He said this is not only an issue of the defence personnel's salary but of their status vis-à-vis other civilian services, including police and the bureaucracy as well.
In his campaign, Amarinder has been promising to restore the honour and dignity of the serving defence personnel and ex-servicemen if the Congress forms the government in Punjab. He has been reminding voters how, in his previous regime, he had ensured that ex-servicemen and defence personnel were accorded due respect in state offices and police stations. He is now promising due representation to ex-servicemen in the government as well.
Amarinder recently met with Balbir Singh, an ex-soldier of the army's 2 Sikh Regiment who he had served with in 1963, after 53 years. The Congress duly played it up. It was at a "Halke Vich Captain" event, where Amarinder called Balbir on to the stage and sat alongside him. "Every serving and former serviceman wants you to win because in your victory each one of us will feel like having become the chief minister himself," Balbir told Amarinder.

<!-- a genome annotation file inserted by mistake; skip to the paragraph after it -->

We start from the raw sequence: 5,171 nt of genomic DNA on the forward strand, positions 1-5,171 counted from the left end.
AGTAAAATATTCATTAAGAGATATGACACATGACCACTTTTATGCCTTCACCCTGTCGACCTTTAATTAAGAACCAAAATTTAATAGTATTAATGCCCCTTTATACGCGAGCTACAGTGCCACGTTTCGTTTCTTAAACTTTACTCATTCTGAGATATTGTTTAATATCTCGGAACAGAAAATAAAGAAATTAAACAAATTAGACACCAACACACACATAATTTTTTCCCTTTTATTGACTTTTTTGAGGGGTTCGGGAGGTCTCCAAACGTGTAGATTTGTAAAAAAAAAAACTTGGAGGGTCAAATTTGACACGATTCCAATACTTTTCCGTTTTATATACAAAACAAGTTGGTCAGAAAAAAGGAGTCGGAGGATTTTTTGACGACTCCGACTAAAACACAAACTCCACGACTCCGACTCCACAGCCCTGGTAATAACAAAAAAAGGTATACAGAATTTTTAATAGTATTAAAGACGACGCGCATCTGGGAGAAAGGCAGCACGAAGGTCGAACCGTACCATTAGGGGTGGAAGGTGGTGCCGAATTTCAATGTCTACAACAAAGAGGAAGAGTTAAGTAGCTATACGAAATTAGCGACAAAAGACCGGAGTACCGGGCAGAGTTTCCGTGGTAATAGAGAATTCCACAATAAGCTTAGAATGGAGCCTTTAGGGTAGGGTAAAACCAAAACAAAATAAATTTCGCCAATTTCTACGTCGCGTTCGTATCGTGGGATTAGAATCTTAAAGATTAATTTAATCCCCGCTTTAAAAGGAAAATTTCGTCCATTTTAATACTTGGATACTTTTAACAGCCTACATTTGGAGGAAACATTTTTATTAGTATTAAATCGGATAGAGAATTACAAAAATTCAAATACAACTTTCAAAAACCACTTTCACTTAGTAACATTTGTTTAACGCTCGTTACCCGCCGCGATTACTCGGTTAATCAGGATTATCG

The Congress' rival AAP, too, has started raising the issues of the armed personnel, although in a subdued voice. The convener of its ex-servicemen wing Bikramajit Singh Pahuwadia recently said the "contempt" in which the politico-bureaucratic combine holds the fauj has been ascertained time and again, and most recently in the pay commission anomalies. He attacked both the Congress and the BJP for letting down the defence forces on issues like One Rank One Pension and salary structure.
Pahuwadia said, "I hope the Modi government understands that it is not only the availability of machines but the man behind the machine that would make the difference when the chips are down. I wish somebody had advised him about the necessity of ensuring high troop morale before airing lofty visions about PoK and Balochistan from the ramparts of the Red Fort."
He even quoted Kautilya, "The day the soldier has to demand his dues will be a sad day for Magadha for then, on that day, you will have lost all moral sanction to be king!"